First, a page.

If you really think about it, though, what that unabashedly racist kid was saying — that it’s all the media’s fault! — is a crudely direct echo of the drumbeat of criticism that Al Sharpton endured for decades as an activist. The mantra was always the same. He was called a showman, a huckster, a one-man publicity machine, a sham crusader addicted to putting himself in the spotlight. There’s no point in denying that Sharpton, as he confronted cases of racial antagonism and racial murder, most of them in the outer boroughs of New York, did all he could to draw the media spotlight to those cases. With a bullhorn in hand, he was a natural-born speaker and, yes, a ham — a preacher-orator who liked to hear himself talk.
Yet just watch “Loudmouth” and listen to his words. The film includes a lot of footage of his earliest days, when he was the youth director for the 1972 Shirley Chisholm presidential campaign (he was all of 18), or when he worked for James Brown and Operation Breadbasket, or when he protested racial murder — notably by police officers — using the same hard, flat commanding rhetoric he used, decades later, to talk about George Floyd and Trayvon Martin. Sharpton sought the spotlight, but what he said was never a sham. His words brought heat and light. They were disciplined. They were focused on questioning the system. Which is why the system, in many ways, tried to write him off.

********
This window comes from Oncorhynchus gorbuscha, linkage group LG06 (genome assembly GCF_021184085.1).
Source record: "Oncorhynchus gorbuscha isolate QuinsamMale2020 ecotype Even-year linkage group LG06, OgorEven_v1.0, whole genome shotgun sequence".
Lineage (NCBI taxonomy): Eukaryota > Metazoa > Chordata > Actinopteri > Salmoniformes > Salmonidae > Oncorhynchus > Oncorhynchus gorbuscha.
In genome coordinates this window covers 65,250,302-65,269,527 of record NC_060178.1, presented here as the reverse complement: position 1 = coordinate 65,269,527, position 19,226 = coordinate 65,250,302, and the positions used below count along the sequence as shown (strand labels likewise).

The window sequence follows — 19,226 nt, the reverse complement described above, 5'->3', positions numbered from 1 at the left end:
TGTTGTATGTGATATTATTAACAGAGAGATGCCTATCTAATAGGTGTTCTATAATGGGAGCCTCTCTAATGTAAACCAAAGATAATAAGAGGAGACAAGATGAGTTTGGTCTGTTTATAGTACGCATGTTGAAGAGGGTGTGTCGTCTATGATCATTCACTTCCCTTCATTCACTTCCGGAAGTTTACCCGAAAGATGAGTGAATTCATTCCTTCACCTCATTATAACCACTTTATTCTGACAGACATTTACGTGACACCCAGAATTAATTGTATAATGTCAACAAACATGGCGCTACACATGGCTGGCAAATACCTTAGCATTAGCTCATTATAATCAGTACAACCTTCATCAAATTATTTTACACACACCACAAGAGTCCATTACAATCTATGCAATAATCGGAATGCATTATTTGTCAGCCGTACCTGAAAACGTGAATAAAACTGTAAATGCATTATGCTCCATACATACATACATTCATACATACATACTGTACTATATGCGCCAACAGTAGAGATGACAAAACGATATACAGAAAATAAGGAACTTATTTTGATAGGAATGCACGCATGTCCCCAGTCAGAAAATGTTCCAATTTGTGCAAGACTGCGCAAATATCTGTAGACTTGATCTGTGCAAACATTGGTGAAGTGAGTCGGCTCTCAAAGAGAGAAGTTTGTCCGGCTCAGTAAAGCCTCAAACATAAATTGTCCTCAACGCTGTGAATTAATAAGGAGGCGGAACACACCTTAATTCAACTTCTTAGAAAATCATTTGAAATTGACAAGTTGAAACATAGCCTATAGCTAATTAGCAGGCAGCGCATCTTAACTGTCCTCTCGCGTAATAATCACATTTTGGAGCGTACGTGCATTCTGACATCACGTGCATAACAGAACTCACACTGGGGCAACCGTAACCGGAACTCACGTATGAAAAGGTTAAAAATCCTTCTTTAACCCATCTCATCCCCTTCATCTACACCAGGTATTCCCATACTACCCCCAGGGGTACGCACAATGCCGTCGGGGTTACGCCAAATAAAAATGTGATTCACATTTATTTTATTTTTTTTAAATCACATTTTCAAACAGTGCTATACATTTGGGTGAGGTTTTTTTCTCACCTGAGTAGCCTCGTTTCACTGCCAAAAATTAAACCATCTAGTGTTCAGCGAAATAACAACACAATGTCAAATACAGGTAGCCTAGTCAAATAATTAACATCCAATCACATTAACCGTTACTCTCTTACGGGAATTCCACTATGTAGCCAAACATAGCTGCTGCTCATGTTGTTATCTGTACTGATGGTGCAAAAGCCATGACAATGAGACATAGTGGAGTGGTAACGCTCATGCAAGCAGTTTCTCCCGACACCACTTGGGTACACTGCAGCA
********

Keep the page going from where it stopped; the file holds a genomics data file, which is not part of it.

“Loudmouth,” directed by Josh Alexander, is a sprawling and searching and, in some ways, undisciplined movie. At a time in America when the spotlight has been newly focused on racial injustice, the film powerfully channels the racial tumult of the 1980s, giving you heaps of eye-opening news footage of the time. Cries of “No justice, no peace!” filled the air of the protests that Sharpton organized, yet getting the establishment to actually listen and respond was a daily uphill climb. Everything in the documentary that’s set in that earlier era feels riveting and essential.
But half the movie is set in the present day, with Alexander following Sharpton around in his current role as svelte éminence grise of the racial-justice movement. Around the time he was running for the senate seat in New York, Sharpton underwent a dramatic transformation, shedding 175 pounds and toning down his incendiary surface. He became a cable-news pundit, a national icon, an elder statesman of the movement. This is all essential to show, and Sharpton, seated in the two-story wood-paneled book-lined parlor of his home, offers a fantastic deconstruction of how the media viewed him, and what the agendas driving that view were really about.